He was the only one of the family to survive what Francois Maurois, in his introduction, calls the "human holocaust" of the persecution of the Jews, which began with the restrictions, the singularization of the yellow star, the enclosure within the ghetto, and went on to the mass deportations to the ovens of Auschwitz and Buchenwald. There are unforgettable and horrifying scenes here in this spare and sombre memoir of this experience of the hanging of a child, of his first farewell with his father who leaves him an inheritance of a knife and a spoon, and of his last goodbye at Buchenwald his father's corpse is already cold let alone the long months of survival under unconscionable conditions. 

The author's youthfulness helps to assure the inevitable comparison with the Anne Frank diary although over and above the sphere of suffering shared, and in this case extended to the death march itself, there is no spiritual or emotional legacy here to offset any reader reluctance.

Pub Date: Jan. 16, 2006

ISBN: 0374500010

Page Count: 120

Publisher: Hill & Wang

Review Posted Online: Oct. 7, 2011

Kirkus Reviews Issue: Jan. 15, 2006

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If the authors are serious, this is a silly, distasteful book. If they are not, it’s a brilliant satire.

THE 48 LAWS OF POWER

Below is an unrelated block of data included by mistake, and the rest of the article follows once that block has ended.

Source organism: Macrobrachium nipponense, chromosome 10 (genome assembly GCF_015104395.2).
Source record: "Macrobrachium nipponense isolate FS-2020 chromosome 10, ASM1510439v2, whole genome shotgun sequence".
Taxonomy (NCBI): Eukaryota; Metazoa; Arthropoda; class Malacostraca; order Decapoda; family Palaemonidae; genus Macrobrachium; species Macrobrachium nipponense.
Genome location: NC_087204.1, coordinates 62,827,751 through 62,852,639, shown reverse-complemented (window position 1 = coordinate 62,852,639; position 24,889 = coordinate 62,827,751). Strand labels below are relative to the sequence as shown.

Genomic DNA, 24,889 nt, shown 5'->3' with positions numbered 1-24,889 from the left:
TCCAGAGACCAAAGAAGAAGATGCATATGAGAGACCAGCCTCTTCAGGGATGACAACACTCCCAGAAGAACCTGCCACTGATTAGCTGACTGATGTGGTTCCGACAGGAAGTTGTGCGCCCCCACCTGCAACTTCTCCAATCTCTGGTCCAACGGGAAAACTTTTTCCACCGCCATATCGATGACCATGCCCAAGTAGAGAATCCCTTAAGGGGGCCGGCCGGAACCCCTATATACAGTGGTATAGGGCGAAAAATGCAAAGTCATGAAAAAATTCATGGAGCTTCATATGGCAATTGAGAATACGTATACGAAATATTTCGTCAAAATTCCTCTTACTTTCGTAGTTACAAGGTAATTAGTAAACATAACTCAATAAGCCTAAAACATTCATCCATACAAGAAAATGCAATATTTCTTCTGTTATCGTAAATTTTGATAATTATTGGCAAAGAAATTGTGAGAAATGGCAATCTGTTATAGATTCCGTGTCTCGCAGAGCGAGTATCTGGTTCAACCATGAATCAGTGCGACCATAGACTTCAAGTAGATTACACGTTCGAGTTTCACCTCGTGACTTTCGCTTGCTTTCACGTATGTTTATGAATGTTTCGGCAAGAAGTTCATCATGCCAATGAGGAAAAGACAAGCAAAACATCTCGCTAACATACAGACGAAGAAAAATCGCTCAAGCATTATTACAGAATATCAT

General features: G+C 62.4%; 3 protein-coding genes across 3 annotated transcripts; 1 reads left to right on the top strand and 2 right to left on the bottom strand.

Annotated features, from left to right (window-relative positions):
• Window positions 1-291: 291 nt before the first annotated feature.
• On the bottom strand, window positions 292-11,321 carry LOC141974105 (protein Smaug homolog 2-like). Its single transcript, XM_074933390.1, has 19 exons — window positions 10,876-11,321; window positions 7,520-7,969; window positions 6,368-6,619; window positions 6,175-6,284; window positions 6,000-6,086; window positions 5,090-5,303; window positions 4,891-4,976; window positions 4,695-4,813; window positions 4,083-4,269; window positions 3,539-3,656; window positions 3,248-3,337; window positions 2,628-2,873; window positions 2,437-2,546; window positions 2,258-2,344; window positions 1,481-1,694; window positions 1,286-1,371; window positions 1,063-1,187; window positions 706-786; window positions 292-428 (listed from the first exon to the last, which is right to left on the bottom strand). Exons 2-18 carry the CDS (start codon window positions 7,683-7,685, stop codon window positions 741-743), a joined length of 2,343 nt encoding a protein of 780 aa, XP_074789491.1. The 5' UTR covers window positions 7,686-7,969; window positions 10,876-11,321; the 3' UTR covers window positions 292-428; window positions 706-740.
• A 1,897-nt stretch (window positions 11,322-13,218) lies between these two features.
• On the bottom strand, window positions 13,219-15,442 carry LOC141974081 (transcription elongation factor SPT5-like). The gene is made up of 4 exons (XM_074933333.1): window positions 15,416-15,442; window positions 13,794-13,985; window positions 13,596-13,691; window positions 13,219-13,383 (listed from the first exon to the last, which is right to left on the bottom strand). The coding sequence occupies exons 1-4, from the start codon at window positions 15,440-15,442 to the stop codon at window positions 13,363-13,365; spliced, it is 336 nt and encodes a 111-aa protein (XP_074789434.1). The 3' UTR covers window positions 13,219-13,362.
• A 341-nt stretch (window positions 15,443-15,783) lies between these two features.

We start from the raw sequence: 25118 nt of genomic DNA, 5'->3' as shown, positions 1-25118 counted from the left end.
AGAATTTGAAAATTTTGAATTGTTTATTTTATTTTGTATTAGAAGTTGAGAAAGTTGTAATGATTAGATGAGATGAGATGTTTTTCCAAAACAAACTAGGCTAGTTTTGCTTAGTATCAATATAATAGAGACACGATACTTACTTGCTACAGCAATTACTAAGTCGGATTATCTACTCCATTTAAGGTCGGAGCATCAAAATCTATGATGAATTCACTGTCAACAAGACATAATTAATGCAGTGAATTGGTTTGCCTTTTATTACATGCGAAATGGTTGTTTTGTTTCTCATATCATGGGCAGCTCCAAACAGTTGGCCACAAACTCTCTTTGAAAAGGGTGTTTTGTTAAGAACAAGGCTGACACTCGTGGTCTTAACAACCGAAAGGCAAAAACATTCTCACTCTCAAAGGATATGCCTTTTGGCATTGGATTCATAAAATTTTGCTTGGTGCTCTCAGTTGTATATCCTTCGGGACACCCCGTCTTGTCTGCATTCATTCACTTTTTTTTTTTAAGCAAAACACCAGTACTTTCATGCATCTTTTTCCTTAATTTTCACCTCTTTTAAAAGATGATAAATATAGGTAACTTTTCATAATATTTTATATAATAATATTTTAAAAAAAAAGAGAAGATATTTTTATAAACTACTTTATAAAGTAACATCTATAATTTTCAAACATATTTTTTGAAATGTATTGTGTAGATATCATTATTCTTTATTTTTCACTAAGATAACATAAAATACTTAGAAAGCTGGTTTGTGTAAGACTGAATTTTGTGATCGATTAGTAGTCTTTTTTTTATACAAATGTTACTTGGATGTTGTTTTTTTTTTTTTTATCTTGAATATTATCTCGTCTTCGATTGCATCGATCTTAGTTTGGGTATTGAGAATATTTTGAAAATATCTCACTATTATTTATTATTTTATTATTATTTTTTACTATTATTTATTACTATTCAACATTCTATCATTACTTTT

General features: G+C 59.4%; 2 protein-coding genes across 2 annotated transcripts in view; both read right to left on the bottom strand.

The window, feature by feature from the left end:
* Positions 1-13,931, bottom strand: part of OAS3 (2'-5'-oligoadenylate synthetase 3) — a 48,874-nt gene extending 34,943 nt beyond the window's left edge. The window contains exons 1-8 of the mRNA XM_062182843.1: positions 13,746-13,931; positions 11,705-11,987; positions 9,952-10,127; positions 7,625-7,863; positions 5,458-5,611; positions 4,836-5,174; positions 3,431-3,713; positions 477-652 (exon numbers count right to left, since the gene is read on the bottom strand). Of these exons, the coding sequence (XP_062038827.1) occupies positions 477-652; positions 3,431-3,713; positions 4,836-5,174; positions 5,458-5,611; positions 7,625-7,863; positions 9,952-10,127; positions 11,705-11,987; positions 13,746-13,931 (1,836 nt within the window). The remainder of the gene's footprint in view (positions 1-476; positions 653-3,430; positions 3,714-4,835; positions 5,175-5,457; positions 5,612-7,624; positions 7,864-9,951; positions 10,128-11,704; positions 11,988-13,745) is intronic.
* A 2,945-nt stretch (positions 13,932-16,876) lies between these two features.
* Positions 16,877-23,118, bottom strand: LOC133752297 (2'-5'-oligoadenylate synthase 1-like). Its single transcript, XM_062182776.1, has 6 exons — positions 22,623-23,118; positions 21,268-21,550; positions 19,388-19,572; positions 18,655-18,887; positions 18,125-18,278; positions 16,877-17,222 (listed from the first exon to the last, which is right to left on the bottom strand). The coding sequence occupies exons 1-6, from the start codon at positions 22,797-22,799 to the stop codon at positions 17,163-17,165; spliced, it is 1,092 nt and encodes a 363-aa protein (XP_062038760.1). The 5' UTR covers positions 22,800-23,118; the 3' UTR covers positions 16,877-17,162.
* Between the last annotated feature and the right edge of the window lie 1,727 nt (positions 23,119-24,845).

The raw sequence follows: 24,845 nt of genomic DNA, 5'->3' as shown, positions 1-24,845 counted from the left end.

The authors have created a sort of anti-Book of Virtues in this encyclopedic compendium of the ways and means of power.

Everyone wants power and everyone is in a constant duplicitous game to gain more power at the expense of others, according to Greene, a screenwriter and former editor at Esquire (Elffers, a book packager, designed the volume, with its attractive marginalia). We live today as courtiers once did in royal courts: we must appear civil while attempting to crush all those around us. This power game can be played well or poorly, and in these 48 laws culled from the history and wisdom of the world’s greatest power players are the rules that must be followed to win. These laws boil down to being as ruthless, selfish, manipulative, and deceitful as possible. Each law, however, gets its own chapter: “Conceal Your Intentions,” “Always Say Less Than Necessary,” “Pose as a Friend, Work as a Spy,” and so on. Each chapter is conveniently broken down into sections on what happened to those who transgressed or observed the particular law, the key elements in this law, and ways to defensively reverse this law when it’s used against you. Quotations in the margins amplify the lesson being taught. While compelling in the way an auto accident might be, the book is simply nonsense. Rules often contradict each other. We are told, for instance, to “be conspicuous at all cost,” then told to “behave like others.” More seriously, Greene never really defines “power,” and he merely asserts, rather than offers evidence for, the Hobbesian world of all against all in which he insists we live. The world may be like this at times, but often it isn’t. To ask why this is so would be a far more useful project.

If the authors are serious, this is a silly, distasteful book. If they are not, it’s a brilliant satire.

Pub Date: Sept. 1, 1998

ISBN: 0-670-88146-5

Page Count: 430

Publisher: Viking

Review Posted Online: May 20, 2010

Kirkus Reviews Issue: July 15, 1998